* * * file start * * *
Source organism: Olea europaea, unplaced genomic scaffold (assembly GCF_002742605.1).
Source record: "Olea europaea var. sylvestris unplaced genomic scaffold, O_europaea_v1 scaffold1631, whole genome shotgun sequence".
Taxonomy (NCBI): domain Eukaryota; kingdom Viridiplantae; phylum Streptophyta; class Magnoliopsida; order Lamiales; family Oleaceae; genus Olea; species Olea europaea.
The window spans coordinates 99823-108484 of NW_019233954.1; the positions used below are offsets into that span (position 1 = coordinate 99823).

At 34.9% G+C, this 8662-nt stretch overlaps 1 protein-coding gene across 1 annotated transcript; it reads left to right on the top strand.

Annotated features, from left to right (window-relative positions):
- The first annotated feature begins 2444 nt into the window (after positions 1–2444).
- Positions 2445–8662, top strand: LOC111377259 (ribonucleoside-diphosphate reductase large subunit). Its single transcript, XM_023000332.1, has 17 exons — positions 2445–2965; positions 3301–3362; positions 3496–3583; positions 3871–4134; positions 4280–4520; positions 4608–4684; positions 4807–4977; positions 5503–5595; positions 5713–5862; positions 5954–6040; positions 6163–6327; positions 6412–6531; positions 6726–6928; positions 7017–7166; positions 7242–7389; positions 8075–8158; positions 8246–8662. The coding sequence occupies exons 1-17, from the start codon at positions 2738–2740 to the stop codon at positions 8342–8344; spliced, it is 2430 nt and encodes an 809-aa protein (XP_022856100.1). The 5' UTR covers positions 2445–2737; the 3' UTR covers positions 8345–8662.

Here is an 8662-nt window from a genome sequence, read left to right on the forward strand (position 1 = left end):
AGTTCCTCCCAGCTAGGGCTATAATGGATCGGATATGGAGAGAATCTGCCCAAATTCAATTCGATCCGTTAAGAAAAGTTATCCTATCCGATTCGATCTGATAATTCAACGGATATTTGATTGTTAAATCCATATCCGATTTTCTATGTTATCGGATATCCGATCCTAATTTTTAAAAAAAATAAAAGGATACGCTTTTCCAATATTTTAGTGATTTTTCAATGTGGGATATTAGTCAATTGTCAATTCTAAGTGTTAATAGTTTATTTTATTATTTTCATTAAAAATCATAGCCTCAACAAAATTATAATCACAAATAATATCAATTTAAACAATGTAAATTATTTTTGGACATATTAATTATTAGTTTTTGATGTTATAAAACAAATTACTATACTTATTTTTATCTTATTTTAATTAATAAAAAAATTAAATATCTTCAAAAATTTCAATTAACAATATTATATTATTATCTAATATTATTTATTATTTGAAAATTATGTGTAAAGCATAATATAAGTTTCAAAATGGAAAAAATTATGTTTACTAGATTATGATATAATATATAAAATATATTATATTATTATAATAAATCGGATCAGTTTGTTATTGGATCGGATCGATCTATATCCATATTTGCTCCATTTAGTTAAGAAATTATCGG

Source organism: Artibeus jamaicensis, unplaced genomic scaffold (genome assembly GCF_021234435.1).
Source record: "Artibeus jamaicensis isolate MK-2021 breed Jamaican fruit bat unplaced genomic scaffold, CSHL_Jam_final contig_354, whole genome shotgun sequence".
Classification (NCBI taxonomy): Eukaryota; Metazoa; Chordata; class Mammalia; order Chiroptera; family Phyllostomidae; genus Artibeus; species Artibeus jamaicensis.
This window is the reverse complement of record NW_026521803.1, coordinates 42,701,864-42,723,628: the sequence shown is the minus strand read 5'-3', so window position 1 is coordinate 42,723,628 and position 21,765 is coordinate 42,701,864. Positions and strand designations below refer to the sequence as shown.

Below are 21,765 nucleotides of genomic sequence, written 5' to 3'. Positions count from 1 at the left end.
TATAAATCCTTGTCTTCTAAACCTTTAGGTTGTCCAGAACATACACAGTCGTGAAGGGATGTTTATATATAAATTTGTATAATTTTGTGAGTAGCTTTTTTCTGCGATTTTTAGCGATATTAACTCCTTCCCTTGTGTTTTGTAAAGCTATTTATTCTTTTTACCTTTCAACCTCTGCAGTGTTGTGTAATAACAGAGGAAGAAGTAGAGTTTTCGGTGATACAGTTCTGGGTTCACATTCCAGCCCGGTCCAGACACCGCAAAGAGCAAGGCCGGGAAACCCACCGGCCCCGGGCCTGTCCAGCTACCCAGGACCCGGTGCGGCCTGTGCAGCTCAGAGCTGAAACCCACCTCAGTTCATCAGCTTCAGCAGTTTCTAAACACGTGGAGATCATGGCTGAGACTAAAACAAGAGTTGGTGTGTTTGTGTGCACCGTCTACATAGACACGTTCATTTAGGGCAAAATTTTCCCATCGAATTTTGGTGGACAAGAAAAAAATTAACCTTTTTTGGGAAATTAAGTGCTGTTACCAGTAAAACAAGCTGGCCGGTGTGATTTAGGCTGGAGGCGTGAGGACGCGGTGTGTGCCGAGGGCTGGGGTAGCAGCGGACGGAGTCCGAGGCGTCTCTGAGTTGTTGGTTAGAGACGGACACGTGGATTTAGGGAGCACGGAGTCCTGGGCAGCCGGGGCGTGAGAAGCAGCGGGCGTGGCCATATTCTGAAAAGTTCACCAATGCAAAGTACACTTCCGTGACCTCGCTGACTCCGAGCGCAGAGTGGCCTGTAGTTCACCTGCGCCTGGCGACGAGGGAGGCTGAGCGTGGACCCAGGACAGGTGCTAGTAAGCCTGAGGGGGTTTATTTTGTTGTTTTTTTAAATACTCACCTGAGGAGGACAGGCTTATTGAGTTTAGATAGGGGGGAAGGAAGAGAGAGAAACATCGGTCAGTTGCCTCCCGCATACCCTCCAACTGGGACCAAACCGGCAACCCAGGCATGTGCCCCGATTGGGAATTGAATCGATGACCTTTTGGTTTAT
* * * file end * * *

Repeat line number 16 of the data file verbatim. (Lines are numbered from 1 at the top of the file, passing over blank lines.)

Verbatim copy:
TATAAATCCTTGTCTTCTAAACCTTTAGGTTGTCCAGAACATACACAGTCGTGAAGGGATGTTTATATATAAATTTGTATAATTTTGTGAGTAGCTTTTTTCTGCGATTTTTAGCGATATTAACTCCTTCCCTTGTGTTTTGTAAAGCTATTTATTCTTTTTACCTTTCAACCTCTGCAGTGTTGTGTAATAACAGAGGAAGAAGTAGAGTTTTCGGTGATACAGTTCTGGGTTCACATTCCAGCCCGGTCCAGACACCGCAAAGAGCAAGGCCGGGAAACCCACCGGCCCCGGGCCTGTCCAGCTACCCAGGACCCGGTGCGGCCTGTGCAGCTCAGAGCTGAAACCCACCTCAGTTCATCAGCTTCAGCAGTTTCTAAACACGTGGAGATCATGGCTGAGACTAAAACAAGAGTTGGTGTGTTTGTGTGCACCGTCTACATAGACACGTTCATTTAGGGCAAAATTTTCCCATCGAATTTTGGTGGACAAGAAAAAAATTAACCTTTTTTGGGAAATTAAGTGCTGTTACCAGTAAAACAAGCTGGCCGGTGTGATTTAGGCTGGAGGCGTGAGGACGCGGTGTGTGCCGAGGGCTGGGGTAGCAGCGGACGGAGTCCGAGGCGTCTCTGAGTTGTTGGTTAGAGACGGACACGTGGATTTAGGGAGCACGGAGTCCTGGGCAGCCGGGGCGTGAGAAGCAGCGGGCGTGGCCATATTCTGAAAAGTTCACCAATGCAAAGTACACTTCCGTGACCTCGCTGACTCCGAGCGCAGAGTGGCCTGTAGTTCACCTGCGCCTGGCGACGAGGGAGGCTGAGCGTGGACCCAGGACAGGTGCTAGTAAGCCTGAGGGGGTTTATTTTGTTGTTTTTTTAAATACTCACCTGAGGAGGACAGGCTTATTGAGTTTAGATAGGGGGGAAGGAAGAGAGAGAAACATCGGTCAGTTGCCTCCCGCATACCCTCCAACTGGGACCAAACCGGCAACCCAGGCATGTGCCCCGATTGGGAATTGAATCGATGACCTTTTGGTTTAT